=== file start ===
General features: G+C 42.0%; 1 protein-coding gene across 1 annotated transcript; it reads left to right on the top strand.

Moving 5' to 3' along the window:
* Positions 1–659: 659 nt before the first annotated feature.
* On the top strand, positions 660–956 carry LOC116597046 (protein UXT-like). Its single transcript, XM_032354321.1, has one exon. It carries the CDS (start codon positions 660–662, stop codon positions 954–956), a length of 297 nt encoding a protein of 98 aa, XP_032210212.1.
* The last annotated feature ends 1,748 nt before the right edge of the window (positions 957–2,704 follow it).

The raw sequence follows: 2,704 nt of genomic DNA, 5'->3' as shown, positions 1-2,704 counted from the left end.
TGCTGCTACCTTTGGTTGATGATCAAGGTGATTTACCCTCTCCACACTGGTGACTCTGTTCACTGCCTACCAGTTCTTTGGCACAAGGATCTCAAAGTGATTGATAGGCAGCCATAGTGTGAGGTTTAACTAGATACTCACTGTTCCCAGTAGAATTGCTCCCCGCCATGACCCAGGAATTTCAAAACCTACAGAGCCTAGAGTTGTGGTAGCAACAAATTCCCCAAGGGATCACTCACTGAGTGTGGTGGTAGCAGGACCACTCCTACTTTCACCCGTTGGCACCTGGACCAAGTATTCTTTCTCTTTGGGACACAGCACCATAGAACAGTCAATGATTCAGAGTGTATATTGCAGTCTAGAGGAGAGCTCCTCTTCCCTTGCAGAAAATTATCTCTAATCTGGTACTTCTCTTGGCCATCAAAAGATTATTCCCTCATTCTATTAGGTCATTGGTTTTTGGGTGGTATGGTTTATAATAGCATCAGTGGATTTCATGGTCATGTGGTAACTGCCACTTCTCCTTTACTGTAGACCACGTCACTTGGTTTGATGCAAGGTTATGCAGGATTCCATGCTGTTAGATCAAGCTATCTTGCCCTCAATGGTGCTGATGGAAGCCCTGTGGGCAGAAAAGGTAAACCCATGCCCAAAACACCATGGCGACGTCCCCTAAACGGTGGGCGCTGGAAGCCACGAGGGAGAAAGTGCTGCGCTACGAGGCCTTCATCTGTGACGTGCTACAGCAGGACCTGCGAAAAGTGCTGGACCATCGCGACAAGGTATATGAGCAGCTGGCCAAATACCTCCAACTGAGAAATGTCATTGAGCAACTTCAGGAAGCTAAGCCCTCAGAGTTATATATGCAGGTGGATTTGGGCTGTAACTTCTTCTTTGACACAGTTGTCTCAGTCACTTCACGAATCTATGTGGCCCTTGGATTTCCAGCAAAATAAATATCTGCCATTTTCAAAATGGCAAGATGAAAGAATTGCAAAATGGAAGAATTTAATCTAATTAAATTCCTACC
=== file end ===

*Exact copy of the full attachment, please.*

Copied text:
General features: G+C 42.0%; 1 protein-coding gene across 1 annotated transcript; it reads left to right on the top strand.

Moving 5' to 3' along the window:
* Positions 1–659: 659 nt before the first annotated feature.
* On the top strand, positions 660–956 carry LOC116597046 (protein UXT-like). Its single transcript, XM_032354321.1, has one exon. It carries the CDS (start codon positions 660–662, stop codon positions 954–956), a length of 297 nt encoding a protein of 98 aa, XP_032210212.1.
* The last annotated feature ends 1,748 nt before the right edge of the window (positions 957–2,704 follow it).

The raw sequence follows: 2,704 nt of genomic DNA, 5'->3' as shown, positions 1-2,704 counted from the left end.
TGCTGCTACCTTTGGTTGATGATCAAGGTGATTTACCCTCTCCACACTGGTGACTCTGTTCACTGCCTACCAGTTCTTTGGCACAAGGATCTCAAAGTGATTGATAGGCAGCCATAGTGTGAGGTTTAACTAGATACTCACTGTTCCCAGTAGAATTGCTCCCCGCCATGACCCAGGAATTTCAAAACCTACAGAGCCTAGAGTTGTGGTAGCAACAAATTCCCCAAGGGATCACTCACTGAGTGTGGTGGTAGCAGGACCACTCCTACTTTCACCCGTTGGCACCTGGACCAAGTATTCTTTCTCTTTGGGACACAGCACCATAGAACAGTCAATGATTCAGAGTGTATATTGCAGTCTAGAGGAGAGCTCCTCTTCCCTTGCAGAAAATTATCTCTAATCTGGTACTTCTCTTGGCCATCAAAAGATTATTCCCTCATTCTATTAGGTCATTGGTTTTTGGGTGGTATGGTTTATAATAGCATCAGTGGATTTCATGGTCATGTGGTAACTGCCACTTCTCCTTTACTGTAGACCACGTCACTTGGTTTGATGCAAGGTTATGCAGGATTCCATGCTGTTAGATCAAGCTATCTTGCCCTCAATGGTGCTGATGGAAGCCCTGTGGGCAGAAAAGGTAAACCCATGCCCAAAACACCATGGCGACGTCCCCTAAACGGTGGGCGCTGGAAGCCACGAGGGAGAAAGTGCTGCGCTACGAGGCCTTCATCTGTGACGTGCTACAGCAGGACCTGCGAAAAGTGCTGGACCATCGCGACAAGGTATATGAGCAGCTGGCCAAATACCTCCAACTGAGAAATGTCATTGAGCAACTTCAGGAAGCTAAGCCCTCAGAGTTATATATGCAGGTGGATTTGGGCTGTAACTTCTTCTTTGACACAGTTGTCTCAGTCACTTCACGAATCTATGTGGCCCTTGGATTTCCAGCAAAATAAATATCTGCCATTTTCAAAATGGCAAGATGAAAGAATTGCAAAATGGAAGAATTTAATCTAATTAAATTCCTACC